Thursday, December 24, 2009

The members of the Church in the Baltics

I've been thinking a great deal about these good people who learn of the Gospel of Jesus Christ, gain a testimony of its truthfulness, commit to baptism, and then remain steadfast and immoveable. We have many young adults who are searching for God and want a better life than they or their parents have. Many of them face strong opposition from their parents, but they persevere, believing firmly that what they have chosen is to follow Jesus Christ.

As I have mentioned, the general citizenship here walks down the street without looking up or from side to side, looking like they are carrying the weight of the world on their shoulders.

On the other hand, as I associate with the members of the Church, they are happy and industrious and have hope.

One thing they do very well is attend the Temple. The closest temples are in Helsinki Finland and Stockholm Sweden. Either one requires a plane flight or a ferry ride, plus bus/train rides. The Saints here are so committed to the Temple that they take a week at a time, 3 or 4 times a year, to go. They take their children and take turns tending each other's children, so everyone has the opportunity to attend the Temple sessions. The youth do baptisms for the dead. And they feel such joy. Given the fact that their standard of living is far below the norm in America, they are making financial sacrifices, as well as the sacrifice of time.

And the Lord does bless them!

It has caused me to understand more fully what the early Saints endured for their faith in the Lord. How grateful I am for them.

The Baltic winter hit!

Sister Humphrey and I chickened out and didn't go to the Messiah. The temperature had dropped to -14 C and there is no heat in the Dome Cathedral. From my experience last year, I knew I would just sit and chatter through the entire performance. So, we missed out. Elder and Sister Gubler toughed it out and said it was wonderful. They are warmer blooded than I am.

Sunday, December 13, 2009

Santa Lucia last night and the Mesijah (Messiah) on Wednesday

The senior missionaries in Riga got together last evening for dinner at a new (to us) restaurant. I had wok chicken and veggies which were quite good. Our embassy friend Mischa joined us and ordered a raspberry white chocolate pie. She took one bit and then passed it around (she was headed for a party at the Marine house where there would be lots of food and besides she's lost a total of 70 lbs in about the last year and is trying to be careful about what she eats (she ate a plate of steamed veggies). Anyway, the pie was soooo good, with fresh raspberries.

Mischa went her way and the rest of us walked over to Olde Towne and looked at their Christmas booths for an hour or so. We then went to the Domas Cathedral for Santa Lucia by the Swedish choir. A 2nd choir took part, also. They are bank workers (Nordea Banka) who got together about 6 months ago to form a choir. They were very good. The highlight for me, though, was the wonderful Latvian soprano Inessa Galante. She sang at the Santa Lucia performance last year, also. She has one of the most beautiful, rich voices. And, I just discovered that you can listen to her by googling Inessa Galante, which will lead you to some performances on YouTube.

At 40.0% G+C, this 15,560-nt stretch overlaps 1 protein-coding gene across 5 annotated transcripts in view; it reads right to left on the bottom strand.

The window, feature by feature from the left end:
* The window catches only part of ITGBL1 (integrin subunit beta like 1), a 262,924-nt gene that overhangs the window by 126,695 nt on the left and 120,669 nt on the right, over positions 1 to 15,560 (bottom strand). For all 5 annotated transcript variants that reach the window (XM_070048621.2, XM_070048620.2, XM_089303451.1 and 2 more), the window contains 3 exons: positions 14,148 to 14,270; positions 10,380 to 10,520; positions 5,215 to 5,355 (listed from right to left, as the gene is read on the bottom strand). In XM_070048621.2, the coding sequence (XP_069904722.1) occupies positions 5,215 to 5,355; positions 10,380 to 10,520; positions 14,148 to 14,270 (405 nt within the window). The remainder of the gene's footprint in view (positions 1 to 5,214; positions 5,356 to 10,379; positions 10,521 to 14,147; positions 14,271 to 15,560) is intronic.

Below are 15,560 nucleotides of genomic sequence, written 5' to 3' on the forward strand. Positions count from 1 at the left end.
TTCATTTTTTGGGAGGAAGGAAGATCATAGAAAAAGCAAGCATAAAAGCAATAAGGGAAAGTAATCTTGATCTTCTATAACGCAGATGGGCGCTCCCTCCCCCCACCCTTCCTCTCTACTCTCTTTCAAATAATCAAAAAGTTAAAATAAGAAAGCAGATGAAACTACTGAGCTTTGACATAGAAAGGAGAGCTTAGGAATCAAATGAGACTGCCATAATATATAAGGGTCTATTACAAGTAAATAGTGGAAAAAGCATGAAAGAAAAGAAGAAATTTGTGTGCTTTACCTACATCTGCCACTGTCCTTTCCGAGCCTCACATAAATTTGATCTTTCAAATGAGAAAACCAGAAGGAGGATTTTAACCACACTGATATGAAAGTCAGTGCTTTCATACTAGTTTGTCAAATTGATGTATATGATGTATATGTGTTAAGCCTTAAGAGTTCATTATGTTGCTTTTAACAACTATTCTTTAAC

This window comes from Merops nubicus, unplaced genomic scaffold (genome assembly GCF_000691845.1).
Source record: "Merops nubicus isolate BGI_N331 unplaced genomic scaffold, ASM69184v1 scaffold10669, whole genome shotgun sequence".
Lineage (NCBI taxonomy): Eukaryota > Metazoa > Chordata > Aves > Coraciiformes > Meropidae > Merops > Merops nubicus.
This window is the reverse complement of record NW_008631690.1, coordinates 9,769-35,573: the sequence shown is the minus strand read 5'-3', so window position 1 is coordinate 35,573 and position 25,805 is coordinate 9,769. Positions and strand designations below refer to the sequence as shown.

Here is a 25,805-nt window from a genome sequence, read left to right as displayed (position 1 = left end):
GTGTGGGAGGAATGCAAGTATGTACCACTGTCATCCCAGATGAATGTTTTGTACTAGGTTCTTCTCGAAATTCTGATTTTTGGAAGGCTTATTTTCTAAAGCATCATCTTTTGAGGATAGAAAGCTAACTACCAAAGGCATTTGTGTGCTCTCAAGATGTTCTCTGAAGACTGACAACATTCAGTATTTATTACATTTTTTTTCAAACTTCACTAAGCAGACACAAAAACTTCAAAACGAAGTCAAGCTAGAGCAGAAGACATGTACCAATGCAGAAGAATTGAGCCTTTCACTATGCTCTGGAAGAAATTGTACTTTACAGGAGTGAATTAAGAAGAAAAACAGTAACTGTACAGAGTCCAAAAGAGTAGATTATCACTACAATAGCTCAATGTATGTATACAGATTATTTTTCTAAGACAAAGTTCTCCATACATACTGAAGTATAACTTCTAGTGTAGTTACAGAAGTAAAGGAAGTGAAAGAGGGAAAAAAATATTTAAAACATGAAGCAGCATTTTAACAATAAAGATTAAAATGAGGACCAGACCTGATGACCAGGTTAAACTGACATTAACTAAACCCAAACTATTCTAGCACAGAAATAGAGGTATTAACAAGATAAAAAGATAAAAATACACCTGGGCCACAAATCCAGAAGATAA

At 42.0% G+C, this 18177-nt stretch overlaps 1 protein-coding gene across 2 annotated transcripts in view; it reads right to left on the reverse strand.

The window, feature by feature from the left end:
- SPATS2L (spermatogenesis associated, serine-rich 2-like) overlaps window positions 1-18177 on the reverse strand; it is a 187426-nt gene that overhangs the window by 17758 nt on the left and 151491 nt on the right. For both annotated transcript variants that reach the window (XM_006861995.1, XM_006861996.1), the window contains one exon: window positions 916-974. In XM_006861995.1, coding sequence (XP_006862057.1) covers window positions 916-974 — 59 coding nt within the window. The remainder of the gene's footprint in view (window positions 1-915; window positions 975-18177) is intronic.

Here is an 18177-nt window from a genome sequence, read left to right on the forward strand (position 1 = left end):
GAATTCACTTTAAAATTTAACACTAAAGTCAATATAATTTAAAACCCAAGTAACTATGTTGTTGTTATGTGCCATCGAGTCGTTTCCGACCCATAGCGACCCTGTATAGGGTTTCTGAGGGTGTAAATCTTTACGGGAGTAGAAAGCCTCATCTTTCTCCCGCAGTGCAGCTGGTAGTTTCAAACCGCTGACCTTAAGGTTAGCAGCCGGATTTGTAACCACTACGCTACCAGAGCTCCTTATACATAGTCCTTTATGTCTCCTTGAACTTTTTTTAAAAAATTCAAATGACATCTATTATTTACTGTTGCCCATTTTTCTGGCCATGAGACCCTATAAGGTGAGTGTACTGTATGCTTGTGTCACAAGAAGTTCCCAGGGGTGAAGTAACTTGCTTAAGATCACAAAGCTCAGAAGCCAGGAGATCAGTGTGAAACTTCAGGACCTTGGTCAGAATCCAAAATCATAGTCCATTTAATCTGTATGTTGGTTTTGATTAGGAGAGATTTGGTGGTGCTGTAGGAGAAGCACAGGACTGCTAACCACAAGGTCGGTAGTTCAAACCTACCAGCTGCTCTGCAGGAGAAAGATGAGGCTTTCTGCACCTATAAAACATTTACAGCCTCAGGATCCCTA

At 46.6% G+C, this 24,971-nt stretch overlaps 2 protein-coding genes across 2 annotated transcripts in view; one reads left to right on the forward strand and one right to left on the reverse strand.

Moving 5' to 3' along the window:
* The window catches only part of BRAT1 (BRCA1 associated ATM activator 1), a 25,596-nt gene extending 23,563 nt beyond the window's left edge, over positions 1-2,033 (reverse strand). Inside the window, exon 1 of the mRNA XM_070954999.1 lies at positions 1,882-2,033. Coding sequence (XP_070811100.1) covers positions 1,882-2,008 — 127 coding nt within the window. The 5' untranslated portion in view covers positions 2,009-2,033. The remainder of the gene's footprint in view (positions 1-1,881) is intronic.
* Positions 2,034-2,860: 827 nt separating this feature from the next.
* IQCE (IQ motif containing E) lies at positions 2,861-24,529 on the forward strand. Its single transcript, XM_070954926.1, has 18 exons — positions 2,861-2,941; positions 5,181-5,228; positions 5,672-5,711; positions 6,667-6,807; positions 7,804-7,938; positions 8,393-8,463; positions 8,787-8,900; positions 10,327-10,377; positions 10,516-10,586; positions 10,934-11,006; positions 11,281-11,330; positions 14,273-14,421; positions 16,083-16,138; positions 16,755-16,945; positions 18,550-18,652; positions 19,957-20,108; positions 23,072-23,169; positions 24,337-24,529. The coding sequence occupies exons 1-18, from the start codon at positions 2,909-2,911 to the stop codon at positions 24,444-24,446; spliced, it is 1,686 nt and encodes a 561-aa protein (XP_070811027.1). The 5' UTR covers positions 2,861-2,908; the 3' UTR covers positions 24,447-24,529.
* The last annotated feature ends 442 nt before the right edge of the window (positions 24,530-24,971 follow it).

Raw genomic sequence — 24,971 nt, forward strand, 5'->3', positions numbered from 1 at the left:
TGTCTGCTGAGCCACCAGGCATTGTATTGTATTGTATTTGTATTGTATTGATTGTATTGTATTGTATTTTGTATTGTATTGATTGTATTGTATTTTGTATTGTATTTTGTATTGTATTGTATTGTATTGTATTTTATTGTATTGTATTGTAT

After the concert, we all walked about 20 minutes to the apartment of the S&I (formerly CES) couple, Elder and Sister Carson, for dessert. They had a variety of things for us to sample. Fortunately for me, they were all chocolate except for a cherry torte. Then we walked about 5 minutes to the bus stop, and another 5 minutes from the bus stop to our apartment. We get lots of exercise here!

On Wednesday, we will be going to the Mesijah (Messiah) also in the Domas Cathedral. Last year I nearly froze in the Cathedral but last night it was warmer, plus I was probably dressed better for the cold, plus until yesterday it has been quite mild here so the Cathedral felt warmer when we went inside. It's supposed to be colder this week, so we'll see how cold it is for The Messiah.

Elder Gubler has been our social secretary, unofficially, and has kept us informed about the concerts. He and Sister Gubler leave for home on Friday, so we'll see how much more culture I enjoy before I leave in May.

December 13 and it snowed!

After dinner today we came over to the office to email. I opened the window of my office and took these pictures. The one on the left shows the lights at the opening of the underground parking entrance. The one on the right is directly across from our building. During the weekday, there are Christmas lights among the shrubs. The lighted sign (with blue background) is a new business that sells windows. The one to the right of it is advertising friezetava (beauty salon) pedkurs and manikurs. I memorized the friezetava early on here. I always thought it humorous that a beauty salon would advertise "frizzy" hair. Of course, in Latvian it means something else.

We awoke to snow this morning and it continued to snow very lightly all morning. The temperature is hovering at 32 F or zero C. I'm finally getting use to psyching myself up that zero here is not sooo cold.